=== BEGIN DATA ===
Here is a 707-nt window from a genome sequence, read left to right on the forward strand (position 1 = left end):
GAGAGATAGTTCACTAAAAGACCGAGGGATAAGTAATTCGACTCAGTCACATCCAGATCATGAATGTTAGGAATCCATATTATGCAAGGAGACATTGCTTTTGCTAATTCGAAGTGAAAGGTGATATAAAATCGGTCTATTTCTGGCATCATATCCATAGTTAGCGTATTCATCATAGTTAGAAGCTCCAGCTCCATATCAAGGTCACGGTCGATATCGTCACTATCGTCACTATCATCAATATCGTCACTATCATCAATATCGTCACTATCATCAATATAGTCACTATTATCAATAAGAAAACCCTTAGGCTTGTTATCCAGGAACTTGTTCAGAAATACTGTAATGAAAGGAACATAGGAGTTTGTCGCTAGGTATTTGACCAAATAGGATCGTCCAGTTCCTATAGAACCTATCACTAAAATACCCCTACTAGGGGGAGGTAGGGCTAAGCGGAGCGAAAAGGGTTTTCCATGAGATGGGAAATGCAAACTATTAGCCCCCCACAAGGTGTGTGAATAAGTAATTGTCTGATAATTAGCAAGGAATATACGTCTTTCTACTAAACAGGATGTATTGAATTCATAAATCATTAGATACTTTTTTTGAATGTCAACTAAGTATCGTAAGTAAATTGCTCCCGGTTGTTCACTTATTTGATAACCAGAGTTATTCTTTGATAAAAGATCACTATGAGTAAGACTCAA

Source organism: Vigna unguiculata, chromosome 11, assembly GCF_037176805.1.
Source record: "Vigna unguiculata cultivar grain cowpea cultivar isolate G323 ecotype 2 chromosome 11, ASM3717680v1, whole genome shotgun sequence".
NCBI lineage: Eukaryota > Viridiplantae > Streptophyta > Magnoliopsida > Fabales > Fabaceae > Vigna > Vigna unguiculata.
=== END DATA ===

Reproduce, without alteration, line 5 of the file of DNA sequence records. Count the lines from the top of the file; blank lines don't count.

NCBI lineage: Eukaryota > Viridiplantae > Streptophyta > Magnoliopsida > Fabales > Fabaceae > Vigna > Vigna unguiculata.